PAFMAT suggested NMC to create a separate Clinical Forensic Medicine Unit-Bhullar
Kanwar Inder Singh/ royalpatiala.in/ Chandigarh
To improve the medical education system in the country, the newly formed National Medical Commission has placed in public domain the regulations “Minimum Requirements for Annual MBBS Admissions Regulation, 2020” and “Amendment to establishment of Medical College Regulations” in accordance with section 57 (1) and section 24 (2) of National Medical Commission Act, 2019 and has invited comments from all stakeholders.
In response, Punjab Academy of Forensic Medicine & Toxicology (PAFMAT) a state body of forensic medicine and medico-legal experts has suggested the national body to create a separate Clinical Forensic Medicine Unit under the Department of Forensic Medicine & Toxicology in the state medical colleges with increase in the faculty and senior resident posts for better teaching and training of the students in the criminal justice system with quick disposal in the post-mortem and medicolegal services.
According to Dr. DS Bhullar, president of PAFMAF, in these regulations the Undergraduate Medical Education Board of the National Medical Commission has proposed five medical teachers (one professor, one associate professor, one assistant professor and two tutors/demonstrators / senior residents) in the speciality of forensic medicine for 100 MBBS admissions and eight medical teachers (one professor, one associate professor, two assistant professors and four tutors/demonstrators / senior residents)for 250 MBBS admissions, which according to forensic medicine experts are not sufficient for medical colleges where post-mortem and medicolegal services are being provided by the hospitals under the respective medicine colleges apart from teaching and training along with examination of sexual assault cases.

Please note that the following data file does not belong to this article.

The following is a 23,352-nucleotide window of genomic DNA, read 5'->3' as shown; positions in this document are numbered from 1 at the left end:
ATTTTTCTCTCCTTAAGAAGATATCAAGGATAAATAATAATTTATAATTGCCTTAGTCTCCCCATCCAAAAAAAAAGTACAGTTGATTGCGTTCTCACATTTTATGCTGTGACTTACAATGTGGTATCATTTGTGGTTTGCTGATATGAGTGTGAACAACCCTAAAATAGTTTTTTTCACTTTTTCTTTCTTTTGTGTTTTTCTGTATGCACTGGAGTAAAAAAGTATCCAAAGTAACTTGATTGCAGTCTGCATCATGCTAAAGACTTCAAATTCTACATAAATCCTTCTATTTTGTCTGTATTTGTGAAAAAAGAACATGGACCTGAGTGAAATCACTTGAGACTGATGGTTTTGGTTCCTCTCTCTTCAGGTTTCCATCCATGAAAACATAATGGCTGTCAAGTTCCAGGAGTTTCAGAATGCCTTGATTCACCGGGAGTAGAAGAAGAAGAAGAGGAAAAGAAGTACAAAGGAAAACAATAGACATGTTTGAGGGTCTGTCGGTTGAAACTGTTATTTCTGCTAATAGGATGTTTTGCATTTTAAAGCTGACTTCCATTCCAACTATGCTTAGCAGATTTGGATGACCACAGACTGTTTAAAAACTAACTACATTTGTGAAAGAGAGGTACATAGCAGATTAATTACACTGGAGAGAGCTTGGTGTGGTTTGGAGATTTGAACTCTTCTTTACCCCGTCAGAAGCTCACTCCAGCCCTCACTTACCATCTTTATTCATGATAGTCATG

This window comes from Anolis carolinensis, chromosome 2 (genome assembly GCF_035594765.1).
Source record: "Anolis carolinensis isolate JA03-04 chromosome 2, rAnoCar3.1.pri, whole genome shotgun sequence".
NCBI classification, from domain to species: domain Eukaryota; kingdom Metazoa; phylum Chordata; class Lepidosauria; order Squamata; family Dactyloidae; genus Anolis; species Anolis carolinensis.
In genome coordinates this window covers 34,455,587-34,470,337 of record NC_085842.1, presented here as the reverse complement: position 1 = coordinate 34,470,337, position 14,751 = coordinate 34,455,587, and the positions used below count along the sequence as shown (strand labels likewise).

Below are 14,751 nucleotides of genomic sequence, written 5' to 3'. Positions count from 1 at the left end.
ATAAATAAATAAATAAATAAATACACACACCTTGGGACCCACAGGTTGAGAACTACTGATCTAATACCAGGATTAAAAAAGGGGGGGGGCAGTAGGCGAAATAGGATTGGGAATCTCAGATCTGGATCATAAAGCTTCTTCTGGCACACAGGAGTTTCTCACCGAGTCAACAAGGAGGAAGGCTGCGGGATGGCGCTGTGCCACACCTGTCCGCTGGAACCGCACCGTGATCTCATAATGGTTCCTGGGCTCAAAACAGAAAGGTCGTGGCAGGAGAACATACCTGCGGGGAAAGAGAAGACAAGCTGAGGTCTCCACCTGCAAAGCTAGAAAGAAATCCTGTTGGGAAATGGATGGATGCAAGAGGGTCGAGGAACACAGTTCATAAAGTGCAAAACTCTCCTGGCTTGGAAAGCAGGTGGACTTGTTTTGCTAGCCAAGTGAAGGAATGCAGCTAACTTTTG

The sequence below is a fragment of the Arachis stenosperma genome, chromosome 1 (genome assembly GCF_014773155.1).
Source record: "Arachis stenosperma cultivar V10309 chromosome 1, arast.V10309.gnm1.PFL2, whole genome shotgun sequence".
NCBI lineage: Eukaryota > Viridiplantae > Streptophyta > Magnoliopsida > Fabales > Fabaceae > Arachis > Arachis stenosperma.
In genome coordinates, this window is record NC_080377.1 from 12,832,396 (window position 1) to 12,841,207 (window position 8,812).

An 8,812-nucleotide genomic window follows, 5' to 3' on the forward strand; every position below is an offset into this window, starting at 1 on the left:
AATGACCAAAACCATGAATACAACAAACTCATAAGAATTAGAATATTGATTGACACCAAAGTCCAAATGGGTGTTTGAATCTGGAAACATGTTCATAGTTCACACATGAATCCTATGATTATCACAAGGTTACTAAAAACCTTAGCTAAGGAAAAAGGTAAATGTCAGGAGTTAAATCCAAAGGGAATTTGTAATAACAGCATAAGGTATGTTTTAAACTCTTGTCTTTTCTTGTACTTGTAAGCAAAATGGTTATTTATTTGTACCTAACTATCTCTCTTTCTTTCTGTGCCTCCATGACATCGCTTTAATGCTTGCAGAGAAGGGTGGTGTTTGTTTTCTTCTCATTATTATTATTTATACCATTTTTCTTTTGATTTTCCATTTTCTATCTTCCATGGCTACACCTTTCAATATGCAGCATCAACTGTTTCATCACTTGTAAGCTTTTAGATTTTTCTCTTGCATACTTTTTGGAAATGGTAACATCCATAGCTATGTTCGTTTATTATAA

To run these services smoothly along with teaching and training in the speciality of forensic medicine and toxicology in accordance with the newly proposed method of teaching the medical students in small groups under “Curriculum Based Medical Education” programme of the Commission, there is urgent need to increase the strength of faculty in the subject of forensic medicine with establishment of separate Clinical Forensic Medicine Unit in medical colleges along with creation of One Stop Centre for examination of sexual assault cases for which the minimum strength of faculty in forensic medicine should be 19 with two professors, three associate professors, six assistant professors and eight senior residents in the department of forensic medicine in a medical college with 250 MBBS admissions every year.
It is pertinent to mention that the Government of India’s, Ministry of Health and Family Welfare in its letter dated 27.03.2014 has already issued directions for the required number of forensic medicine experts, with two forensic medicine experts for 100 autopsies per year and one forensic medicine expert for every extra 100 autopsies per year in a hospital providing post-mortem services.
In Rajindra Hospital under Government Medical College Patiala, more than 1000 post-mortem cases and more than 2000 medicolegal examination cases are reported per year under the department of Forensic Medicine, said Dr. Bhullar and the National Medical Commission also needs to set up separate One Stop Centre in the medical college hospitals to take care of sexual assault cases. Further, the increase in faculty strength will attract more post-graduation (PG) seats with production of more forensic medicine experts in the country, now required for appointments at district headquarters for better criminal justice delivery system. These proposals have been sent to the Secretary National Medical Commission by PAFMAT, said Bhullar.